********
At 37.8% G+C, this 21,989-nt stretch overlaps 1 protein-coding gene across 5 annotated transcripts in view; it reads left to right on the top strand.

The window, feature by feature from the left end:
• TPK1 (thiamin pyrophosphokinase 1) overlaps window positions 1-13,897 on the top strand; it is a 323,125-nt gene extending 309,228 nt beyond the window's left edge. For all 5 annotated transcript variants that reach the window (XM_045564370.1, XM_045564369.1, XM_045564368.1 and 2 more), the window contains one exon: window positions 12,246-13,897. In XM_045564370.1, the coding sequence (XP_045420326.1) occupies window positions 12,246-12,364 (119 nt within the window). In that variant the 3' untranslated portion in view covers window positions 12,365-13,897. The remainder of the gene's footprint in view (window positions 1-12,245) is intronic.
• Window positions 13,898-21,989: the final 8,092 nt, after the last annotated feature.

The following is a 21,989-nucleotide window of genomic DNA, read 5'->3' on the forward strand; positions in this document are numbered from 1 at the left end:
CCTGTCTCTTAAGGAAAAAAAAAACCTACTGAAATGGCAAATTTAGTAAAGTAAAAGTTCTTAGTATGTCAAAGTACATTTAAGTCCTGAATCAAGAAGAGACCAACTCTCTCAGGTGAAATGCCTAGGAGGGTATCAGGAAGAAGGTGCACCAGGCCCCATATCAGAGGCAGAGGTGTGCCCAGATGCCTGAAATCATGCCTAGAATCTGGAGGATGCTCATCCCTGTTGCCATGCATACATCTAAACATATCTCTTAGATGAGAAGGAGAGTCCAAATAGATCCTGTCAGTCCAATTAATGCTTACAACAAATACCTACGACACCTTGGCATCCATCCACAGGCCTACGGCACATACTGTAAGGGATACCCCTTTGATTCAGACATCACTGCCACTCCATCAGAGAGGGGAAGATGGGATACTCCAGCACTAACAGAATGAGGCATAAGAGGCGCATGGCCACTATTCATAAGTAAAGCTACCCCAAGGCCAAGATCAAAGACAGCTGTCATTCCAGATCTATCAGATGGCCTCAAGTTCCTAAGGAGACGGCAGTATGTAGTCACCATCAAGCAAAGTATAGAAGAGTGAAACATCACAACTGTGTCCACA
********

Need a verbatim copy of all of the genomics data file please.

At 37.8% G+C, this 21,989-nt stretch overlaps 1 protein-coding gene across 5 annotated transcripts in view; it reads left to right on the top strand.

The window, feature by feature from the left end:
• TPK1 (thiamin pyrophosphokinase 1) overlaps window positions 1-13,897 on the top strand; it is a 323,125-nt gene extending 309,228 nt beyond the window's left edge. For all 5 annotated transcript variants that reach the window (XM_045564370.1, XM_045564369.1, XM_045564368.1 and 2 more), the window contains one exon: window positions 12,246-13,897. In XM_045564370.1, the coding sequence (XP_045420326.1) occupies window positions 12,246-12,364 (119 nt within the window). In that variant the 3' untranslated portion in view covers window positions 12,365-13,897. The remainder of the gene's footprint in view (window positions 1-12,245) is intronic.
• Window positions 13,898-21,989: the final 8,092 nt, after the last annotated feature.

The following is a 21,989-nucleotide window of genomic DNA, read 5'->3' on the forward strand; positions in this document are numbered from 1 at the left end:
CCTGTCTCTTAAGGAAAAAAAAAACCTACTGAAATGGCAAATTTAGTAAAGTAAAAGTTCTTAGTATGTCAAAGTACATTTAAGTCCTGAATCAAGAAGAGACCAACTCTCTCAGGTGAAATGCCTAGGAGGGTATCAGGAAGAAGGTGCACCAGGCCCCATATCAGAGGCAGAGGTGTGCCCAGATGCCTGAAATCATGCCTAGAATCTGGAGGATGCTCATCCCTGTTGCCATGCATACATCTAAACATATCTCTTAGATGAGAAGGAGAGTCCAAATAGATCCTGTCAGTCCAATTAATGCTTACAACAAATACCTACGACACCTTGGCATCCATCCACAGGCCTACGGCACATACTGTAAGGGATACCCCTTTGATTCAGACATCACTGCCACTCCATCAGAGAGGGGAAGATGGGATACTCCAGCACTAACAGAATGAGGCATAAGAGGCGCATGGCCACTATTCATAAGTAAAGCTACCCCAAGGCCAAGATCAAAGACAGCTGTCATTCCAGATCTATCAGATGGCCTCAAGTTCCTAAGGAGACGGCAGTATGTAGTCACCATCAAGCAAAGTATAGAAGAGTGAAACATCACAACTGTGTCCACA